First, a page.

Retirement won’t slow former Gophers coach

by Jim Schortemeyer

His name sits immortalized on the chain-link fence, just above former Gophers greats Dave Winfield and Paul Molitor, at Siebert Field.
The name belongs to Minnesota coaching legend Herb “Ike” Isakson. But unlike the other names on that fence, Ike is still around. He’s at the field before the game, getting players ready, and after the game, sweeping sunflower seeds out of the dugout.
His jersey was retired, but his story with the Gophers is far from done.
“They just took my uniform away,” Isakson says with a smile.
Isakson, 71, still walks the sidelines in a new uniform — usually a Minnesota shirt and a simple pair of brown shoes.
But you won’t find the coach’s name mentioned in the media guide. Isakson stepped aside last season to make room for younger coaches. Although he doesn’t get any official credit, players say he’s almost as much a presence as he ever was.
“The only thing he hasn’t done is coach first base like he used to,” junior Ben Birk said. “He’s still here before the game, taking the tarp off the field. He’s always here.”
Isakson joined the team back in 1964 when his friend Dick Siebert asked him to do a little coaching.
“At that time Dick really only had one guy helping,” Isakson said. “He asked me to come out and coach as a volunteer, and it just went from there.”
Isakson has no wife or kids; just the game and the program of which he’s become an integral component. If he isn’t the heart of the team, at least he’s the main artery.
He does all the little jobs for the team such as straightening up bats and picking up balls off the field. Coaches appreciate the extra things Isakson always seems to be doing.
“He’s not afraid to work, that’s for sure,” assistant coach Rob Fornasiere said. “We get along so well because we both know what work is.”
Fornasiere sometimes visits Isakson during the week at Isakson’s Bayport, Minn., home and says the two have grown close over the years.
“We’ve spent a lot of time together in my 14 years with the team,” Fornasiere said. “He’s one of my closest friends in baseball. Gopher baseball is his life.”
Isakson retired from his job with the city of Minneapolis in 1976 and officially retired from Gophers after the 1997 season, but he still puts in long hours. Over the winter he built a helmet shelf and a bat rack for Siebert Field, his home away from home.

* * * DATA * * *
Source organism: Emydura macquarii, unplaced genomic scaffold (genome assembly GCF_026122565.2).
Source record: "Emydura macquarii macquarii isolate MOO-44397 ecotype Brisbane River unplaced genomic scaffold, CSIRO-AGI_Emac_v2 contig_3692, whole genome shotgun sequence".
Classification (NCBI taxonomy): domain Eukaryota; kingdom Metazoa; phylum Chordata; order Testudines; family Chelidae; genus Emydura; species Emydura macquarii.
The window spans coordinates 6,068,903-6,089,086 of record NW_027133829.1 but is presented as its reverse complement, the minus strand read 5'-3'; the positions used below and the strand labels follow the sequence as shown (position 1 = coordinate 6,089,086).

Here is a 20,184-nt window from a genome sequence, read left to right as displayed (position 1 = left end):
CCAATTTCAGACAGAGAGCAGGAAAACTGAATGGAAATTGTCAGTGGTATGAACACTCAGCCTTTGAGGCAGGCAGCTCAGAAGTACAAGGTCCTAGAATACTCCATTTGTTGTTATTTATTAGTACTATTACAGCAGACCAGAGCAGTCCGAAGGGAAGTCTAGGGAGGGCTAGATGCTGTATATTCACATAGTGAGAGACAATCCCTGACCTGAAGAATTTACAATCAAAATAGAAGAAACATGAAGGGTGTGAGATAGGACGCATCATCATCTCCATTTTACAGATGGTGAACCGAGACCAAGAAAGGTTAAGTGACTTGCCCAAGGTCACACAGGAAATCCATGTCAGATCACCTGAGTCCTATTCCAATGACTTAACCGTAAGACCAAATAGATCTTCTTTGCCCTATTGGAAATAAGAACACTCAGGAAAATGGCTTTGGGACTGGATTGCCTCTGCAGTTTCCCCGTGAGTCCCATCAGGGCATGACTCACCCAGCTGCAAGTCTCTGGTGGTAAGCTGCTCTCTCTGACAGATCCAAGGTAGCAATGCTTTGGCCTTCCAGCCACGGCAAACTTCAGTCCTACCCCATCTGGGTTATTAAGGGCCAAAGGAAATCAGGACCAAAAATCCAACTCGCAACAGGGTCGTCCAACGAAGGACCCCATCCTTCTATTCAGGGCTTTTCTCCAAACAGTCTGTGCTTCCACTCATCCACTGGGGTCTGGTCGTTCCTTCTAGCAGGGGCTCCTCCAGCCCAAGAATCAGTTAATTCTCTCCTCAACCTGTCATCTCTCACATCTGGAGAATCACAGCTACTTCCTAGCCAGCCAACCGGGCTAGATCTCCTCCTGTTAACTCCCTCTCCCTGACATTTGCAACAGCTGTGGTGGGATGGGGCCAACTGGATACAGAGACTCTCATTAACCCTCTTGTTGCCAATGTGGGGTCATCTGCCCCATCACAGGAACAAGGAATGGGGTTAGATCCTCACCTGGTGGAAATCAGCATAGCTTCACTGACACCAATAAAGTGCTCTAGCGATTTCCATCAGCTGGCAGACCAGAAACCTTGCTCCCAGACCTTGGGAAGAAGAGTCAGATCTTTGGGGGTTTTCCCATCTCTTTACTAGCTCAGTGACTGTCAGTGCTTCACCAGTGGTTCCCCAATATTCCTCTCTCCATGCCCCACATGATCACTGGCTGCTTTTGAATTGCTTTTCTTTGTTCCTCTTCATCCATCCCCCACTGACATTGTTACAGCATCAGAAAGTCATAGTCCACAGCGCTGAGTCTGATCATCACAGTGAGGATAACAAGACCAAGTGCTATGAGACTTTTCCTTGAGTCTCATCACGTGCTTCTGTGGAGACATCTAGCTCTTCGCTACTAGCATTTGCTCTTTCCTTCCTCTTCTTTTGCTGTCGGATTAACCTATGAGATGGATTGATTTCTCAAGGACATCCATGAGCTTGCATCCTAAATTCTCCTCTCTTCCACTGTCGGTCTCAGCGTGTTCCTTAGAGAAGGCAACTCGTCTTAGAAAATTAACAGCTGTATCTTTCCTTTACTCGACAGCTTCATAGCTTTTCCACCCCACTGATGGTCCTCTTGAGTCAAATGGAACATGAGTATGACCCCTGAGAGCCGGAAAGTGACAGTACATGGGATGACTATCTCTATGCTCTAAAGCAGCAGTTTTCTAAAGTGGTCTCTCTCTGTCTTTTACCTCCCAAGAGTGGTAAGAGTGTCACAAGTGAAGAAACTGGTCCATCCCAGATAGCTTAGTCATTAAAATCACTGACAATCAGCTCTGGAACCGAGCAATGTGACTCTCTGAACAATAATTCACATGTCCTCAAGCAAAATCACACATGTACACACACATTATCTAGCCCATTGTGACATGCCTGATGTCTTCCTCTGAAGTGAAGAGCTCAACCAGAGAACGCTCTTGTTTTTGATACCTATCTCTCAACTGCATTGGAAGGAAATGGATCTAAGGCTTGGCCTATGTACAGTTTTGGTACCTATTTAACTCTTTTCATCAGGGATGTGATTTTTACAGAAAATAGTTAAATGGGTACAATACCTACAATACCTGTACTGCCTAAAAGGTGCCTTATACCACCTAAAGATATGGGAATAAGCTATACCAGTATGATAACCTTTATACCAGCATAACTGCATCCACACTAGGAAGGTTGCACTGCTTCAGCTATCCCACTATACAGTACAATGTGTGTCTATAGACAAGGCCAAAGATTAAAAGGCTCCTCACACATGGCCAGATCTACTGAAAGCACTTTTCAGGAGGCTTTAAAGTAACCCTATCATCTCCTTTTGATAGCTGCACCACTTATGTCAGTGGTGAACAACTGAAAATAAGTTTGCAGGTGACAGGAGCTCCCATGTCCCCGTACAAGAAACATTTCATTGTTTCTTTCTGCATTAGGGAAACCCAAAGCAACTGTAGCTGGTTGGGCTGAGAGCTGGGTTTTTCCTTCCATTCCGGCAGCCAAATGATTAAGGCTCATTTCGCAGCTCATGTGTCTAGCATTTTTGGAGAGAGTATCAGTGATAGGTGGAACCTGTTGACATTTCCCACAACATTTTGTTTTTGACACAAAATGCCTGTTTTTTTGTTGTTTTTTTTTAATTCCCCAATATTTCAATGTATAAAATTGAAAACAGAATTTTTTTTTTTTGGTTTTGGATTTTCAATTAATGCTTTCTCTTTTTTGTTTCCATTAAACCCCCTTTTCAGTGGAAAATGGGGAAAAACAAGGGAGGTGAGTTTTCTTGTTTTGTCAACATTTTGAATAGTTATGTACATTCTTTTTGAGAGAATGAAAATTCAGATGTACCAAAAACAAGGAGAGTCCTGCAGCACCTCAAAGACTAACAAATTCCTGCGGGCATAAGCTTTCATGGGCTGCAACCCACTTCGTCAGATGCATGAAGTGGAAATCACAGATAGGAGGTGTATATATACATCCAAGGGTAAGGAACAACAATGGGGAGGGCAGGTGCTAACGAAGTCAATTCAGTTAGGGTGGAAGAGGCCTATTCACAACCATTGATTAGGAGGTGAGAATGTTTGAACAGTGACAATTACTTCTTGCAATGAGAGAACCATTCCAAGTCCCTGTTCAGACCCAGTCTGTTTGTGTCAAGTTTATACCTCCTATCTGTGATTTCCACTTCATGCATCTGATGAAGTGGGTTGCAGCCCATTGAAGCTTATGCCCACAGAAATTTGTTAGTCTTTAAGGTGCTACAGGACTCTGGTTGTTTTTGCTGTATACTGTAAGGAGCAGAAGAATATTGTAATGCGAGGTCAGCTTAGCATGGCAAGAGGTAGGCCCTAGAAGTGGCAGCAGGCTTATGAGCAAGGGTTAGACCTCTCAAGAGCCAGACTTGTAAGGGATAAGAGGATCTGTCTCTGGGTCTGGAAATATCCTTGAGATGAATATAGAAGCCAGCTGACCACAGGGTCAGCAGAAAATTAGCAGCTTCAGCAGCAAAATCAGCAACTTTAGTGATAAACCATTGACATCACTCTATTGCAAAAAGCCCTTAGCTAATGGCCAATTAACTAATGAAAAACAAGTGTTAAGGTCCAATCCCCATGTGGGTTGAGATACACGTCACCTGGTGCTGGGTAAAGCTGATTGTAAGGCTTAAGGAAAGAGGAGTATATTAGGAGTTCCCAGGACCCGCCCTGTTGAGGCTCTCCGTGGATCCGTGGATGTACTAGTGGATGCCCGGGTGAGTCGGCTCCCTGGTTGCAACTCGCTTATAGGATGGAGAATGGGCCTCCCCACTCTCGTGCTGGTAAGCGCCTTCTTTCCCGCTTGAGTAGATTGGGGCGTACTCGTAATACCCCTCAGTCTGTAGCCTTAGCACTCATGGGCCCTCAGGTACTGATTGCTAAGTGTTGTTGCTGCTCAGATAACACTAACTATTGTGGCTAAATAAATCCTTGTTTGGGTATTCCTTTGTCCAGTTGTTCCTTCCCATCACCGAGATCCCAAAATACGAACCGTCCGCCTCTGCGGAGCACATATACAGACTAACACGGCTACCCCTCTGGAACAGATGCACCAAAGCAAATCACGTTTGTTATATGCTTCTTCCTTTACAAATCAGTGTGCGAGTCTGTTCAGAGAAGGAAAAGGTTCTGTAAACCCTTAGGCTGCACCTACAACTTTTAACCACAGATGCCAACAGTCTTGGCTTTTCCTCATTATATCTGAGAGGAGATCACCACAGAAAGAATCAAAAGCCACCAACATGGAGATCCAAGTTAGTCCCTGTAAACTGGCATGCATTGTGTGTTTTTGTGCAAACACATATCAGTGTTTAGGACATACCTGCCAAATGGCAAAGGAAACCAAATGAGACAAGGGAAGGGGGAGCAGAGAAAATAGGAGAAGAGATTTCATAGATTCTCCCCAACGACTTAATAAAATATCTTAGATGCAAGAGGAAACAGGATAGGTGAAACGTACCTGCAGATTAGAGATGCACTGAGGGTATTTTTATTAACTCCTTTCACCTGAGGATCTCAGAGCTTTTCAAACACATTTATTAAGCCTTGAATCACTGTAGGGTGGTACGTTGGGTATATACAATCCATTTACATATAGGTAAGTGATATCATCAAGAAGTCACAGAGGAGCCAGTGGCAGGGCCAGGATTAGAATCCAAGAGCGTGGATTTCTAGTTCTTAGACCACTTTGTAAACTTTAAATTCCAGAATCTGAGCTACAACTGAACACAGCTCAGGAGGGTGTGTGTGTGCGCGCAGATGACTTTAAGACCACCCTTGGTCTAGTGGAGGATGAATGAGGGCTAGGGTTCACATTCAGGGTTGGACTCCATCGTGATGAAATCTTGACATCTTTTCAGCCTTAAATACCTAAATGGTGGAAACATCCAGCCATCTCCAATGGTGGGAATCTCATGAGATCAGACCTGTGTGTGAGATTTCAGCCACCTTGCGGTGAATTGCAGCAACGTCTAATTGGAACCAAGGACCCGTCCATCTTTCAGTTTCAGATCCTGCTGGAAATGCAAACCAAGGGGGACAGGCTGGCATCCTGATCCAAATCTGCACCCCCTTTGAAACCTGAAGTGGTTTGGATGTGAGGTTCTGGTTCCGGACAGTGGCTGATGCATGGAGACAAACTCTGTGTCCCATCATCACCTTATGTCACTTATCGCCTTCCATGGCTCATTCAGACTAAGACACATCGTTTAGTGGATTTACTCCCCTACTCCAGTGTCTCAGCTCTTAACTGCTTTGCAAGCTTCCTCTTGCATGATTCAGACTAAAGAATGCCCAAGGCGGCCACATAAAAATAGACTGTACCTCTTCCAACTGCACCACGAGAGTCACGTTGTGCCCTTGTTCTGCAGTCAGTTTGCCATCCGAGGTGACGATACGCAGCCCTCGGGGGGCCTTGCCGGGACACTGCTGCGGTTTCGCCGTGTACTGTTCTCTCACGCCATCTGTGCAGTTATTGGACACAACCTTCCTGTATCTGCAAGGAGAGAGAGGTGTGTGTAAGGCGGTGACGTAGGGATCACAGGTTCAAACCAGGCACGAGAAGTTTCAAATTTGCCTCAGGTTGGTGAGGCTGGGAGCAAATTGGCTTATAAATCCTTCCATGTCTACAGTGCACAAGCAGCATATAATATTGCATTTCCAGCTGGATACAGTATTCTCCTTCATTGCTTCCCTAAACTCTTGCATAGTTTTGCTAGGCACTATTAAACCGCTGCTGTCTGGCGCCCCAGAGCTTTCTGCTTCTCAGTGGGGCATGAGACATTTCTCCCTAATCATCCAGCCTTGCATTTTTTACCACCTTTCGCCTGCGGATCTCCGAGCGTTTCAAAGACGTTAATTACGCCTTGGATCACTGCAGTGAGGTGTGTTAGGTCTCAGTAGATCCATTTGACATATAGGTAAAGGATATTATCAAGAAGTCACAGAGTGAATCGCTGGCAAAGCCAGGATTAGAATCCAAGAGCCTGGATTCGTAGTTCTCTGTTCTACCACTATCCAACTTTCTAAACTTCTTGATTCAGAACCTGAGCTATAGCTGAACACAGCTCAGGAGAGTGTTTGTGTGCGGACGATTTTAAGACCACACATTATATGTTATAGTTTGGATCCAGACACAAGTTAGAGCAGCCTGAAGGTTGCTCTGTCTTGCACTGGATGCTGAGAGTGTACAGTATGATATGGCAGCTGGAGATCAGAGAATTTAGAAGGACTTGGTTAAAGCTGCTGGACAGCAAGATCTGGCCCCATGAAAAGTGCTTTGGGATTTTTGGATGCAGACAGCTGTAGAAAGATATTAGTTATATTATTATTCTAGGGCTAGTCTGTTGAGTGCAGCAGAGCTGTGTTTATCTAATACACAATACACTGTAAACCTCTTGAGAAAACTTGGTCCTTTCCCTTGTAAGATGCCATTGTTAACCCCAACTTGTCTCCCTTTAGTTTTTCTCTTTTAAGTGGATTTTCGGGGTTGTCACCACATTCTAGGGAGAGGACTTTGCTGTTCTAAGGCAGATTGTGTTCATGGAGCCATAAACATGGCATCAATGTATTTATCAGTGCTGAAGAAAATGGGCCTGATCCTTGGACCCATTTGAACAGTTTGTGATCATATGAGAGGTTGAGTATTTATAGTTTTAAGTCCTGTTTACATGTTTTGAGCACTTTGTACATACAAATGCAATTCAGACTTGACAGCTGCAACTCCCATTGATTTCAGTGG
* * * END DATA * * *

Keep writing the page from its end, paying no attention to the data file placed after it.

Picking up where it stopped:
But it’s not all work for Isakson. He also invented a game for the team, in which the goal is to toss a baseball between someone’s feet when he’s standing on the field.
“I’ve never been scored on,” Isakson says with his brown shoes locked tightly on the grass of Siebert Field. “They’ve never scored legally. They’ve tried tying my hands behind my back or distracting me. That doesn’t count.”
As he was talking, sophomore Rick Brosseau approached from behind with a gigantic handful of baseballs. Brosseau sneaked up as close as possible before bouncing a ball off Isakson’s calf. Isakson just stood without flinching, knowing a move could mean a score. Brosseau pelted his legs before giving up and heading for the dugout.
“It’s good fun,” he says. “It keeps them loose.”
Little games are just one way Isakson connects with the stream of new players coming into the Minnesota program. Players call Isakson “Fiver,” after his old jersey number which hangs in right field, and everybody loves having an encyclopedia of amateur baseball hanging around.
“Fiver is great,” Birk said. “He’s so into high school baseball that when you show up in the fall he already knows your name, and you’re like, ‘Who’s that?’ And he’s always giving us football updates from our hometowns in the fall. But he loves that Stillwater football, where he’s from.”
While Isakson might pull for Stillwater in football, there’s no doubt where his true loyalties lie.
“I think Fiver bleeds maroon and gold,” Birk said.